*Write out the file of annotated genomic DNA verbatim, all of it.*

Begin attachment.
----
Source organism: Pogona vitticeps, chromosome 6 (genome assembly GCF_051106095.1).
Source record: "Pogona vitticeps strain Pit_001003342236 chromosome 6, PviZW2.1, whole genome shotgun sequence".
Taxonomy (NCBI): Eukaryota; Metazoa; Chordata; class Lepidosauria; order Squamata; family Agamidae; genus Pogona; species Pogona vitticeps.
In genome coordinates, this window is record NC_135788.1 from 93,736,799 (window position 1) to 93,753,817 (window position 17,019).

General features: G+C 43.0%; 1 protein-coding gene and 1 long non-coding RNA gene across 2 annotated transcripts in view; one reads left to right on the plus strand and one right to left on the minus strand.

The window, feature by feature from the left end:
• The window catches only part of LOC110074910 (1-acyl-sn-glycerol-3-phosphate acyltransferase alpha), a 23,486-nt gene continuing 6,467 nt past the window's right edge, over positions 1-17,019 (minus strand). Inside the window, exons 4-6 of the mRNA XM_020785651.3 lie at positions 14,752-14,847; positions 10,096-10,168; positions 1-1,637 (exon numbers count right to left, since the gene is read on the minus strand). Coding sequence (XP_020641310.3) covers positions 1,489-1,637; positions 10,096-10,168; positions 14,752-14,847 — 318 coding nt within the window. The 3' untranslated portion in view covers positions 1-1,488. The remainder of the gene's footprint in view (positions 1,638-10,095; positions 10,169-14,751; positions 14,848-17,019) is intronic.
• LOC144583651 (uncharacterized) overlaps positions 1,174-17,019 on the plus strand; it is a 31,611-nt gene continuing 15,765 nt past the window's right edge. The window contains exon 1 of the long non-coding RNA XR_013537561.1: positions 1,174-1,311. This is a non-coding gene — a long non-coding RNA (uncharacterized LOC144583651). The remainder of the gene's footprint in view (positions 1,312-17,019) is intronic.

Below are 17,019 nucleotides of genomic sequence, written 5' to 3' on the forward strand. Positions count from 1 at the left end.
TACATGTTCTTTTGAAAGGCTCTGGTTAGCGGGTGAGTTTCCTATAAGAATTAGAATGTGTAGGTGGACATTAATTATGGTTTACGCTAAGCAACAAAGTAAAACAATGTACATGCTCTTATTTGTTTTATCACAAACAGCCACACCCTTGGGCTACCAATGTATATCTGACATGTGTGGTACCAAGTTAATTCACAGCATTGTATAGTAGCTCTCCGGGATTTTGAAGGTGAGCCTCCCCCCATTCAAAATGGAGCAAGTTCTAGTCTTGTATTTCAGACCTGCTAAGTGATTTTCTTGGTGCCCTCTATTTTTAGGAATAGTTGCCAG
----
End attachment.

Source organism: Pogona vitticeps, chromosome 6 (genome assembly GCF_051106095.1).
Source record: "Pogona vitticeps strain Pit_001003342236 chromosome 6, PviZW2.1, whole genome shotgun sequence".
Taxonomy (NCBI): Eukaryota; Metazoa; Chordata; class Lepidosauria; order Squamata; family Agamidae; genus Pogona; species Pogona vitticeps.
In genome coordinates, this window is record NC_135788.1 from 93,736,799 (window position 1) to 93,753,817 (window position 17,019).

General features: G+C 43.0%; 1 protein-coding gene and 1 long non-coding RNA gene across 2 annotated transcripts in view; one reads left to right on the plus strand and one right to left on the minus strand.

The window, feature by feature from the left end:
• The window catches only part of LOC110074910 (1-acyl-sn-glycerol-3-phosphate acyltransferase alpha), a 23,486-nt gene continuing 6,467 nt past the window's right edge, over positions 1-17,019 (minus strand). Inside the window, exons 4-6 of the mRNA XM_020785651.3 lie at positions 14,752-14,847; positions 10,096-10,168; positions 1-1,637 (exon numbers count right to left, since the gene is read on the minus strand). Coding sequence (XP_020641310.3) covers positions 1,489-1,637; positions 10,096-10,168; positions 14,752-14,847 — 318 coding nt within the window. The 3' untranslated portion in view covers positions 1-1,488. The remainder of the gene's footprint in view (positions 1,638-10,095; positions 10,169-14,751; positions 14,848-17,019) is intronic.
• LOC144583651 (uncharacterized) overlaps positions 1,174-17,019 on the plus strand; it is a 31,611-nt gene continuing 15,765 nt past the window's right edge. The window contains exon 1 of the long non-coding RNA XR_013537561.1: positions 1,174-1,311. This is a non-coding gene — a long non-coding RNA (uncharacterized LOC144583651). The remainder of the gene's footprint in view (positions 1,312-17,019) is intronic.

Below are 17,019 nucleotides of genomic sequence, written 5' to 3' on the forward strand. Positions count from 1 at the left end.
TACATGTTCTTTTGAAAGGCTCTGGTTAGCGGGTGAGTTTCCTATAAGAATTAGAATGTGTAGGTGGACATTAATTATGGTTTACGCTAAGCAACAAAGTAAAACAATGTACATGCTCTTATTTGTTTTATCACAAACAGCCACACCCTTGGGCTACCAATGTATATCTGACATGTGTGGTACCAAGTTAATTCACAGCATTGTATAGTAGCTCTCCGGGATTTTGAAGGTGAGCCTCCCCCCATTCAAAATGGAGCAAGTTCTAGTCTTGTATTTCAGACCTGCTAAGTGATTTTCTTGGTGCCCTCTATTTTTAGGAATAGTTGCCAG